In RvR you get slapped untill you like it.ReplyDelete
This realization scare most people, "Oh what may others think!" and then proceed to try to hide their newfound personal traits with PvE,
even tough it is the equivalent of having an one sided S/M adventure with a blowup doll.
Others accept it as an natural aspect of life and show up every now and then for som casual slapping and fun.
It might be with ye olde group that know the routine, it might be solo or even with a bunch of complete strangers,
as long as there is the occasional slap when they want it they will continue to show up.
...And then you have the needers, the literally throbbing epeens posting on the forums "Haha, we slapped you good!", "Noo! We slapped you better!"
which eventually boils down in to a promise of harder, faster, longer, stronger hardcore style of mutual slapping, just like so:
"That huge mass of casual players that in reality bulk out the big name game’s subscription fees don’t want the results of their valuable gaming time taken out of their control"ReplyDelete
- I think this is false. I know this is anecdotal evidence but here it goes:
Im a leading officer in Blade and Quill, a large casual guild on Karak Norn (same server as Bootae and KF) and from my own experience I would say that RvR centric games like WAR can have a large player base of casual players as long as they can compete some of the time.
A bit of guild history to illustrate my point:
Back before the sov gear patch (1.3.6) most of our premades could compete in a small scale environments (6-12 vs 6-12) against Unnamed, you guys from KF, HoB, Tainted, Moonlapse, Legion you name it. Yea we would lose to No Manner and the cheats from Orz but you cant win them all.
That changed with 1.3.6, now we had to have high end dps and healers in the premades just to stay in the fights and our playing-a-few-hours/nights-a-week members suffered. But our guild and members still stayed in the game and hoped for better days.
Then the big 1.4 patch(Doomflayer and Warpforged). After 1.4 went live we got our best 6 man premade together and we didn’t stand a change against no name destro players. The guys we normally could go toe to toe with just faced rolled our premade and wbs.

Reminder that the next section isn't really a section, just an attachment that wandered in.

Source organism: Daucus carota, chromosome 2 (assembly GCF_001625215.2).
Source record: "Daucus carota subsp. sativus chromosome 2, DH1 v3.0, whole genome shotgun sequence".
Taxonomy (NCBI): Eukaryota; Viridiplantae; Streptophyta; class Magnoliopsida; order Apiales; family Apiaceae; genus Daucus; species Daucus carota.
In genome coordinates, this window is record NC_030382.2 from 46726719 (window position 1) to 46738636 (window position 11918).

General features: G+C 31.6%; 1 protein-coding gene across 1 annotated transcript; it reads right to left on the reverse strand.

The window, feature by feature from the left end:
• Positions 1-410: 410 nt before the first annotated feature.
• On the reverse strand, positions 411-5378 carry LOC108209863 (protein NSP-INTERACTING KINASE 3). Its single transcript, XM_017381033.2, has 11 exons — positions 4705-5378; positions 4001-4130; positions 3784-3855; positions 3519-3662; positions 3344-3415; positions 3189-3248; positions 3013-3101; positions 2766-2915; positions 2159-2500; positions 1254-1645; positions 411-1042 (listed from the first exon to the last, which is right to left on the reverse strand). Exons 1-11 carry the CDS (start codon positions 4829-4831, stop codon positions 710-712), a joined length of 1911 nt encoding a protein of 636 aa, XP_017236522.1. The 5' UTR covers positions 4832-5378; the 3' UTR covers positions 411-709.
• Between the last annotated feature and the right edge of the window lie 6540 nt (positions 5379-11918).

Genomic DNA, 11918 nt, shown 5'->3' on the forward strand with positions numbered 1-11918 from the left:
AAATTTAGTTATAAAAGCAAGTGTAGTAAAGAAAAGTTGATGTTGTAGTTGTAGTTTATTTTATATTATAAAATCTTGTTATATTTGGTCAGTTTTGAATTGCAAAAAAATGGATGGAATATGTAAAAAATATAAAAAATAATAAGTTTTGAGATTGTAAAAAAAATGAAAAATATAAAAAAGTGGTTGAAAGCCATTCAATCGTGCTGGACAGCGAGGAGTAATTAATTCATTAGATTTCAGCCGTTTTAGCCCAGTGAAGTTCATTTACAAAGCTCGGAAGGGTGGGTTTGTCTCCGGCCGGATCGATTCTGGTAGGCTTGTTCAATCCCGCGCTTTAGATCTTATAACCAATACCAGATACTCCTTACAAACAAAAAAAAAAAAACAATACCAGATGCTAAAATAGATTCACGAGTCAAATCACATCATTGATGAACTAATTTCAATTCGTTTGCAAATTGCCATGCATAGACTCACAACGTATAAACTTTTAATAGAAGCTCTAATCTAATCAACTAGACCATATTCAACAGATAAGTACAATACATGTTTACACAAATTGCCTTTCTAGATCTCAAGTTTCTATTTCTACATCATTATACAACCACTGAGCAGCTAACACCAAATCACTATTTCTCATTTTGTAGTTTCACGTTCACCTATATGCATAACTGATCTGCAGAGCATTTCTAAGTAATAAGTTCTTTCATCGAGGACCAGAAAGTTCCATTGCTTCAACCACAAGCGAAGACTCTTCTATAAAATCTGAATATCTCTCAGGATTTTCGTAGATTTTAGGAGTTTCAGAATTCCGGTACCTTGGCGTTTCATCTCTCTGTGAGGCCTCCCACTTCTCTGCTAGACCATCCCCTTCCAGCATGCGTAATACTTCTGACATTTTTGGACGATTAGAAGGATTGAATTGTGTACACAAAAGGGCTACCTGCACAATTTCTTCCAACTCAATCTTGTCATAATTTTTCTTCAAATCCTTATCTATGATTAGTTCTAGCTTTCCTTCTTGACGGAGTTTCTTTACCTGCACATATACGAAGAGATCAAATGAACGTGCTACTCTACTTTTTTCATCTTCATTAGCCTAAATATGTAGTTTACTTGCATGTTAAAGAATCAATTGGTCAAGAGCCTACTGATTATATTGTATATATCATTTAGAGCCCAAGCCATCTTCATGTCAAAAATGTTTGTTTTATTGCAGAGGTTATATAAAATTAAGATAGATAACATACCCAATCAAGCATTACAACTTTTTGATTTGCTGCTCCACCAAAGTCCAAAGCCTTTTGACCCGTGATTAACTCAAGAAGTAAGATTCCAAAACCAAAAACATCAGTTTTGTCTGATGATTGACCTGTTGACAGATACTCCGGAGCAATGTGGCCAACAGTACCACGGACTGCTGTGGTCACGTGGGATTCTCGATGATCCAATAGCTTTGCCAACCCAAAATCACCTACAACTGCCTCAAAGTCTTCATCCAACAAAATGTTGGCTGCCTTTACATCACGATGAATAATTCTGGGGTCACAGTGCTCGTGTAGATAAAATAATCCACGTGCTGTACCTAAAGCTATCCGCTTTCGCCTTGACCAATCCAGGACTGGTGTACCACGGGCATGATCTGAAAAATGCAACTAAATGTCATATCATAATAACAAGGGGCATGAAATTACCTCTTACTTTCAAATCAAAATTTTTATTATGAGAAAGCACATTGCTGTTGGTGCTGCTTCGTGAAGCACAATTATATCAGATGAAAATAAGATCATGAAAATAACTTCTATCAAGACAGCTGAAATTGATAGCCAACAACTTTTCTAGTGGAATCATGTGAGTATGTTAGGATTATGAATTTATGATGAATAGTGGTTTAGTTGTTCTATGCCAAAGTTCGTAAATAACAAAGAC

Then a shit load of our players, me incl, unsubbed.
I agree that WAR and RvR centric games aint made for the WoW/PvE crowd, but there are a lot of casual RvR MMO players out there and they "just" want to be able to win from time to time.
Konfuzfanten of BnQ.
Konfuzfanten, I think the thing is your casual RvR players are not the same people as the bulk of those millions playing WoW. By playing, sticking with and enjoying WAR they have by default accepted win and lose. Undoubtedly you can casually enjoy WAR and RvR, but your guild and mine are not reflective of the majority, we are the minority defined by the game we are playing. We are not the casual WoW PvEer. I'd say anyway..ReplyDelete
Actually Losing in PvP isn't all that bad as long as you know you still had a chance to win in the first place.ReplyDelete
PvP Losing doesn't work when it is strictly one-sided, which = not fun for both parties.
Otherwise how could you explain the popularity of FPS games, if you didn't have a chance to win or influence the outcome in the first place?
Difference with FPS games is normally they have even sides. In RvR with DAoC and WAR you cant ever be sure of even numbers, which is why the third realm in DAoC worked so well to counter balance things.ReplyDelete
[first poster here]ReplyDelete
Well, that is the nature of the flawed Open RvR (discussed earlier) in these types of games. The zerg is always expected to win, meaning your team doesn't have a chance to win in the first place, unlike in scenarios with premades. But when you do win with the smaller team the ecstasy and gratification are immense.
Giving BOs more chokeholds (at most 2) would do wonders for group vs zerg defence.
Its also worth pointing out that in FPS games even with even sides skill is everything and a single person who knows the terrain and reacts quickly can completely decimate an entire team.
I played WAR for two years (still on the fence about going back) and loved every minute of it. I liked the small town atmosphere and the fact that everyone knew everyone else. The big draw was just the way everyone could just join up as a group on the spot. There were no barriers. It used to be that lower level/lesser geared characters would get protection from players with higher RR.ReplyDelete
That kind of attitude wasn't like anything in other games. It kind of took a hit of late but may come back.
But yeah, I think you are right about the win/lose situation. The majority of RVR/PVP casual players just like to hang out with like minded players and just have fun, do a bit a game gossip etc. The winning and losing aspect has to take a backseat because otherwise it would just drive anyone crazy.
Still even the most casual of rvr/pvp players would be labeled hardcore by the average gamer. And I can't say they are wrong about that.